London’s Arab eateries struggle to digest COVID-19 lockdown

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A shop selling Arabic sweets and groceries in London's Shepherd's Bush. (AN_Photo/Sarah Glubb)
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Patchi restaurant and bakery have also introduced a sugar free baklava product range for diabetic people, who are more likely to be affected by the coronavirus. (AN photo/Sarah Glubb)
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Sweets on sale in Patchi restaurant and bakery in north-west London, where the coronavirus pandemic has put a big dent in food orders. (AN_Photo/Sarah Glubb)
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Patchi restaurant and bakery is now relying mainly on takeaways and home deliveries. (AN_photo/Sarah Glubb)
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The UK lockdown means families cannot visit restaurants and enjoy a meal outside with friends and loved ones. (AN photo/Sarah Glubb)
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The UK lockdown means families cannot visit restaurants and enjoy a meal outside with friends and loved ones. (AN photo/Sarah Glubb)
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Patchi restaurant and bakery is now relying mainly on takeaways and home deliveries. (AN_photo/Sarah Glubb)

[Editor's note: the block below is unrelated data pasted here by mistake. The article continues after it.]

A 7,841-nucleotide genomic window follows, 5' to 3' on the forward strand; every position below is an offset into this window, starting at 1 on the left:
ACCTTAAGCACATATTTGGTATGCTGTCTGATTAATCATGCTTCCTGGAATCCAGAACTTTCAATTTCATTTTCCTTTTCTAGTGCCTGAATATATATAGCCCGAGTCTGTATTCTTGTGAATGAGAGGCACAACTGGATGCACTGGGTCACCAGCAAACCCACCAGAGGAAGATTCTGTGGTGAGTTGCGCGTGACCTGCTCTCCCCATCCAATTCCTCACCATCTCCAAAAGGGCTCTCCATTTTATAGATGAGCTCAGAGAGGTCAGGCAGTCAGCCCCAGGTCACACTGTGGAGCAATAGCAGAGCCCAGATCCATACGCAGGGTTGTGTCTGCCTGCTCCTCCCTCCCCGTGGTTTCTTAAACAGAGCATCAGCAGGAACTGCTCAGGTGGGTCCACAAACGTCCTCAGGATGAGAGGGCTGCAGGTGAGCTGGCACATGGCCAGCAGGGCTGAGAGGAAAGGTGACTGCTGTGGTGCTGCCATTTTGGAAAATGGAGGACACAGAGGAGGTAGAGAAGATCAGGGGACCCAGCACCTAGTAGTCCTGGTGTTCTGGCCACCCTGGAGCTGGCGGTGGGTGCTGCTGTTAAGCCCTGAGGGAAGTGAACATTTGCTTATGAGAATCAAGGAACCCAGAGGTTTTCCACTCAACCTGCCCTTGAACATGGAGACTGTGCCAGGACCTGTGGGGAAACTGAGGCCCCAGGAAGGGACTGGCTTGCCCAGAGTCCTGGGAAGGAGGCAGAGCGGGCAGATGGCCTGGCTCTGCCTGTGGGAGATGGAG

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Updated 09 June 2020

London’s Arab eateries struggle to digest COVID-19 lockdown

  • Cafes, restaurants catering to capital’s Muslims find new ways to cope as virus curbs bite

LONDON: The UK capital’s bustling Arab heartland of Edgware Road is usually a hive of activity during Ramadan.
Dozens of restaurants work tirelessly serving iftar meals to streams of customers before, later in the evening, people gather in cafes to relax and smoke shisha.
This year, however, things could not be more different.

The UK’s lockdown to tackle COVID-19 means Muslims are unable to join family and friends at sunset to break their fast or go to mosques to pray. 
The shift in priorities has dealt a hammer blow to businesses that cater to London’s Muslim community.
Most shops on Edgware Road are closed, but those that remain open are finding new ways to cope during the pandemic, while attempting to continue their usual Ramadan services.




Patchi in north-west London has taken measures to keep shoppers apart as they arrive to buy Ramadan treats. (AN Photo/Sarah Glubb)